Monday, 4 November 2013

3D review - The River Singers - Tom Moorhouse - author interview

We caught up with water vole expert turned children's author, Tom Moorhouse - author of the delightful 'The River Singers', to find out more about he challenges of turning your work as a scientist into an appealing book for children and about his writing life.

What was your favourite book as a child?
Ooh, that's not a fair question. There are far too many great books to choose from, and I'm too fickle to pick one all-time favourite. I go through moods, both with music and books, where I'll listen to a band or read an author obsessively and then move on. I frequently go back to them, though. So I end up with a sort of mental short-list of books and songs I've loved and which form a pool that I return to time and again.

So, caveats in place, one of my favourite children's books is A Wizard of Earthsea by Ursula LeGuin. I recently re-read it and was amazed that even now, when I'm (what passes for) an adult, it still grabbed me and dragged me along for the ride. It's great escapism, as all good fantasy books should be.

What is your favourite children’s book as an adult?
Oops. I think I may have just answered this question. I always used to get this wrong at school: read all the questions before answering. Tsk. But I also recently read Skellig by David Almond, and thought it was great.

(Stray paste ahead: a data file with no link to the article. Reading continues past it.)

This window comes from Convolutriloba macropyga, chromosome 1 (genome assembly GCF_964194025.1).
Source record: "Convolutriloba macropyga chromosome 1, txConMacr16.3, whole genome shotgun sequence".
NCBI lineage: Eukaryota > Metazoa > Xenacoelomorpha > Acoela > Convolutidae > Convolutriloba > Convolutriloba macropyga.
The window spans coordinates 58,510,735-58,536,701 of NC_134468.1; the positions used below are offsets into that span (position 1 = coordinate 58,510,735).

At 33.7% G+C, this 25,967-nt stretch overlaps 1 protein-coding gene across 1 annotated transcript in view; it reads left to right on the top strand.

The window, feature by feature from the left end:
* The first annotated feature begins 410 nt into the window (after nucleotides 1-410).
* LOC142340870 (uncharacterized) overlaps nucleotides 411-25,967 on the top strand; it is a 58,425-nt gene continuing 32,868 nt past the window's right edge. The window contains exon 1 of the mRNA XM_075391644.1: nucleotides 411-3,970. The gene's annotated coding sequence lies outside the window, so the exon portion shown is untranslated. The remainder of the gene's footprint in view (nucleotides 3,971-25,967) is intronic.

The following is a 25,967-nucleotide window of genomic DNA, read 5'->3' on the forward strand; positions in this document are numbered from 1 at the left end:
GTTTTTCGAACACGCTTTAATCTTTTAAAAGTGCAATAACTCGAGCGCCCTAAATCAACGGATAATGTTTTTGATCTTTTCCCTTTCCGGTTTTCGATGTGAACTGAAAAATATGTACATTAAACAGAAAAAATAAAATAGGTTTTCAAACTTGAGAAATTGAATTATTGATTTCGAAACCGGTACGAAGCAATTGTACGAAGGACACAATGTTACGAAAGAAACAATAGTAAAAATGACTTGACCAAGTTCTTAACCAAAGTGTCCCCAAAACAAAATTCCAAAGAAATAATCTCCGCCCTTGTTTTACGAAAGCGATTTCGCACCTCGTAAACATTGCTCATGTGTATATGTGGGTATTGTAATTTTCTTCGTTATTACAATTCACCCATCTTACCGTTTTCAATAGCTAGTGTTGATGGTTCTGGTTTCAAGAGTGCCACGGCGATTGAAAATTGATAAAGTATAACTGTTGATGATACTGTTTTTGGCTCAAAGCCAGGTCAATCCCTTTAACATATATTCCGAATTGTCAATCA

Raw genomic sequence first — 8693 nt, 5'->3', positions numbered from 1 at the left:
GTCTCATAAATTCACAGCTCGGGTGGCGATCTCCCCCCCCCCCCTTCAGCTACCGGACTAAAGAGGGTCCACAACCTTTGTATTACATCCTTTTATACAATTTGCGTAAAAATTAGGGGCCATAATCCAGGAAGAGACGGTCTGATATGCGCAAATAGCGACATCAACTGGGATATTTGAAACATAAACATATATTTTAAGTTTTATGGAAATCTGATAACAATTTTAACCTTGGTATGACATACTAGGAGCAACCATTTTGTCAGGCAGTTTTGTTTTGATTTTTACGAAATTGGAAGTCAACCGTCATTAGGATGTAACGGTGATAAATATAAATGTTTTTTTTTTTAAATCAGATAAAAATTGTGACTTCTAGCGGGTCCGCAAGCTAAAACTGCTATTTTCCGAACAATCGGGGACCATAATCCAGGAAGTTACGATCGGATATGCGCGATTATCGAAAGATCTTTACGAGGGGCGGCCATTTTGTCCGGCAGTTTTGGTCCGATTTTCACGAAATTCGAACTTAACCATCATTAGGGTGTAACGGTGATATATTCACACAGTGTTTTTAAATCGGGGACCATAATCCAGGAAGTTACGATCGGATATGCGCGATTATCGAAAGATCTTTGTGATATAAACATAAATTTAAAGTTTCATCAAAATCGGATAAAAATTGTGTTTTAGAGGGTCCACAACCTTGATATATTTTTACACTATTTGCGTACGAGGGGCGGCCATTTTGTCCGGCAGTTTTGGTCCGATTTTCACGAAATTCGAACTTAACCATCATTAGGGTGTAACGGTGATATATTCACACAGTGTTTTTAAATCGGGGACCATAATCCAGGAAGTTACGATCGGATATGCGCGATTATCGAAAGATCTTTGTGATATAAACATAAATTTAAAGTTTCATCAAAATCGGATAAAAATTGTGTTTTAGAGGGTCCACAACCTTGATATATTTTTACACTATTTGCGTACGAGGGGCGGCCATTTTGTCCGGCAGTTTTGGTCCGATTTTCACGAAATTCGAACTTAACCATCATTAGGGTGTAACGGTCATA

Why did you start writing for children?
I was always surprised when people read my stories and said Oh, it's a child's fable, isn't it? or If you're writing for children, you probably should revise such-and-such a bit because it's a bit dark.  It was odd, because until The River Singers I never deliberately sat down to write a children's story, but they often seemed to come out that way.

So I suspect that the way I write just lends itself to children's writing, and it was inevitable. But I still never feel like I'm “writing for children”. I'm writing for me, and for the story I have in mind. Seriously, I think that's the only way of doing it – because if I'm not writing the book I want to read, who else is going to read it?

What is your favourite aspect of writing for children?
I love the way children approach books. They just launch into them. If a book grips them they devour it, and otherwise it ends up on the floor (i.e. the rejects pile). In that sense they're great critics, because you get an entirely honest reaction. A book is either amazing or irrelevant. And as an author that's brilliant, because if they love the book then you've really made a connection. And if they are bored by it then it's their honest opinion and you can't argue with that.

Adults make things a lot more complicated. I could point at the Dan Brown phenomenon. People often say that they read his books with guilty pleasure, suggesting that their enjoyment is actually somehow beneath them. So you end up books that are criticised by people who go on and buy the sequel. That's weird.

What do you think makes children’s books so inspirational?